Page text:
Daily Bytes

Legislative Wrap-up 2016

It was a good year for the arts at the Utah Legislature, according to Julie Fisher, director of the Department of Heritage and Arts. Of course, those who didn’t get funded didn’t feel the love quite so much.

“There really is no fairness in this,” Fisher reminded attendees at the Utah Cultural Alliance legislative wrap-up meeting Monday at the Rio Grande Depot.

Representative Becky Edwards’ bill to name Spiral Jetty the State Work of Art passed the House, but did not receive a vote in Senate, so did not pass. Jim Dabakis’ Arts and Cultural Education Spending bill, which would have required a school district, charter school, and institution of higher education to
spend a certain amount of state funds on arts and cultural education, also failed in the Senate.

Other arts-related bills were more successful. Bills that passed and are now on the governor’s desk awaiting a signature are: Brian Shiozawa’s SB0137, which allows counties to impose a sales and use tax to fund publicly owned recreational, zoological, botanical and cultural institutions (similar to Salt Lake County’s ZAP tax); Brian Wilson’s House Bill, which makes it more difficult to create historic districts; and two amendment bills that will be of more interest to staff at arts organizations than the general public— one that amends the requirements for obtaining a charitable solicitation license, and another that affects incentives for state-approved production by a motion picture company.

Happy organizations for Fiscal Year 2017 include:

Alive! Exhibit at the Leonardo: $200,000 total from 2 bills 1x

Amazing Earthfest: $10,000 1x

American Festival Chorus: $50,000 1x

BTSALP (Beverly T. Sorenson Arts Learning Program): 5 million ongoing + 750,000 1x: Every elementary school in the state gets once-weekly instruction from a professional in art, music, dance or drama.

Harvey Harris Cluff House: $30,000 1x

Competitive Grant Program for Cultural Activities $100,000 ongoing + $350,000 1x (This money goes to Arts and Museums. Fisher says $450,000 will be put into a competitive process, the details haven’t been worked out, but it won’t all go to one organization.)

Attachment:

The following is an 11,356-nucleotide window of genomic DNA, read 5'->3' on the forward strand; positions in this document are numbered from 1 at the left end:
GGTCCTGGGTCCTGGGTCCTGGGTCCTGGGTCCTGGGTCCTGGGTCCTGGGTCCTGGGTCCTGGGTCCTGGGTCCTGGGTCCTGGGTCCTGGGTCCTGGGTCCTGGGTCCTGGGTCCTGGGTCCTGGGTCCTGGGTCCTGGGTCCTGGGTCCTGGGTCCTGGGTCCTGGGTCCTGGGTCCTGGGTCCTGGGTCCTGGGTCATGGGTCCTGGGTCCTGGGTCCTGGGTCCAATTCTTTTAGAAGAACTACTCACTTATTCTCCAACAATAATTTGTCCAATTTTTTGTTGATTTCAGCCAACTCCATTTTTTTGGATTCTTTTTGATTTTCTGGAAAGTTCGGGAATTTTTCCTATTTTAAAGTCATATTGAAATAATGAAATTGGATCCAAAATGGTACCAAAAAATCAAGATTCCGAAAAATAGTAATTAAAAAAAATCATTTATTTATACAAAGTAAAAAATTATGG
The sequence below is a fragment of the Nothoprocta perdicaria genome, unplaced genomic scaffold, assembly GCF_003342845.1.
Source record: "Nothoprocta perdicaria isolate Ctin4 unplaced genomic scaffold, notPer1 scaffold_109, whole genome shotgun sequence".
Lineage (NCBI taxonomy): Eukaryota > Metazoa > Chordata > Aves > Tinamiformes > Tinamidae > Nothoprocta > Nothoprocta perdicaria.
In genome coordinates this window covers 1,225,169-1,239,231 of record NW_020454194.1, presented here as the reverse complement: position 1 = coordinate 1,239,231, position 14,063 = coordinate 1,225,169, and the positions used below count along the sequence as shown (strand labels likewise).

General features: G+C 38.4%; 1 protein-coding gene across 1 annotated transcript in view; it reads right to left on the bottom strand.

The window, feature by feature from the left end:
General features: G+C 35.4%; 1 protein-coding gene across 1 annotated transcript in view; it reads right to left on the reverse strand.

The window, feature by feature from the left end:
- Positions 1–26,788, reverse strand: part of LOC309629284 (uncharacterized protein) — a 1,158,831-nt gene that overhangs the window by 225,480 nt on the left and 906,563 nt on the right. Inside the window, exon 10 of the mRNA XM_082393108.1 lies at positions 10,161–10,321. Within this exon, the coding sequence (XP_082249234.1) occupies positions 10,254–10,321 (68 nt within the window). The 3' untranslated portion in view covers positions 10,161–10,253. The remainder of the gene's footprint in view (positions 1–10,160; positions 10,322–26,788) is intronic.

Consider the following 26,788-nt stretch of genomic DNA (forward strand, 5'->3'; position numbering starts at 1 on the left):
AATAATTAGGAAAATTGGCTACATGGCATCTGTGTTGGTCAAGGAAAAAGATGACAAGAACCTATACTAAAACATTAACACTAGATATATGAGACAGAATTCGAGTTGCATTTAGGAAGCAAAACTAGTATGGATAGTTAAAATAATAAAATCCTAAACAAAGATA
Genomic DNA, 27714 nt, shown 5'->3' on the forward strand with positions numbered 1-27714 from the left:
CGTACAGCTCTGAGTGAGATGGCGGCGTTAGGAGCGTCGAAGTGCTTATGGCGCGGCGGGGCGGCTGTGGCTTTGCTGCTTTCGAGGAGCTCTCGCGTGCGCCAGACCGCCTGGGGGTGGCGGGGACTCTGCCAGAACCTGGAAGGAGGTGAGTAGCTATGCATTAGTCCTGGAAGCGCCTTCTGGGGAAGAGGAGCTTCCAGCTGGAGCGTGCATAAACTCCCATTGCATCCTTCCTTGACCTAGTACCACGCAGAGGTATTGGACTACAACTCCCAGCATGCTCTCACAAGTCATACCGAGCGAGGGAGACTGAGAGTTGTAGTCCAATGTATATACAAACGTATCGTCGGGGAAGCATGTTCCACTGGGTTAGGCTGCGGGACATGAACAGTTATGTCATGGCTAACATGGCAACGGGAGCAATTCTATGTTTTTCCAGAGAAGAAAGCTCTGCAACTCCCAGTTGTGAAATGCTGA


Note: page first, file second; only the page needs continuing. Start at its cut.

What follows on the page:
Desert Star Theater: $100,000 1x

GIGI’s Playhouse: $15,000 1x ( Down Syndrome Achievement Center)

Hale Theatre: $100,000 1x

Hill Aerospace Museum: $150,000 1x

Historic Festivals: $25,000 1x

Innovation International Choreographic Festival: $100,000 (Ballet West) 1x

Reuben Clark Historic Farm: $35,000 1x

Living Planet Aquarium: $200,000 1x

Moab Music Festival: $25,000

Natural History Museum: $200,000 1x

Odyssey Dance Theater: $100,000 1x

POPS (Professional Outreach Programs to Schools – connects professional arts organizations’ education programs with schools across the state (typically Utah Symphony and Utah Opera.) $500,000 ongoing + $125,000 1x for Resident Artist Programs.

Salt Lake County Children’s Theatre: $15,000 1x

Sports Hall of Fame $58,000: 1x

Sundance: $500,000 1x

Thanksgiving Point Biosphere: $750,000 1x

Topaz Museum: $50,000 1x

Tuacahn: $100,000 total from 2 bills 1x

Utah Arts Festival: $150,000 1x

Utah Humanities: $35,000 ongoing + $50,000 1x

Utah Shakespearean Festival: $25,000 1x

UVU Performing Arts Building: 32 million over 3 years

Utah Symphony Tour ($300,000) was funded for 2016 “because they need their money right away.”

Wendover Museum: $400,000 1x

, a graduate of the University of Utah, is a freelance writer and editor who spent most of her career at The Salt Lake Tribune. She also worked for Salt Lake City Weekly and has written for such publications as Utah Business Magazine and Salt Lake Magazine.

Categories: Daily Bytes

4 replies »

  1. I don’t see a good year here. I see vacuous entertainment (aka ‘Spectacle’) getting tax dollars while art of substance gets brushed off. Why this should surprise anyone in a state that spends less on education than ISIS is a valid question, I suppose. Meanwhile, no mention of the coup that demolished the last vestige of Utah’s proud tradition of generous support for an independent curatorial agency.
    Business as usual.

    • Oh, Geoff, so glad you’re back to keep us on our toes! It was an hour meeting, moved very quickly, and if the curatorial agency came up I missed it. Just reporting on what I heard to the best of my ability. I personally thought it wonderful that the Sports Hall of Fame got $58,000. I DID mention that.

  2. Oh, Ann! If anything in the US doesn’t need public support it’s sports. Billions of dollars are wasted on the biggest, emptiest spectacle of them all. And where do the arts fit in this? As the stepchild of entertainment?

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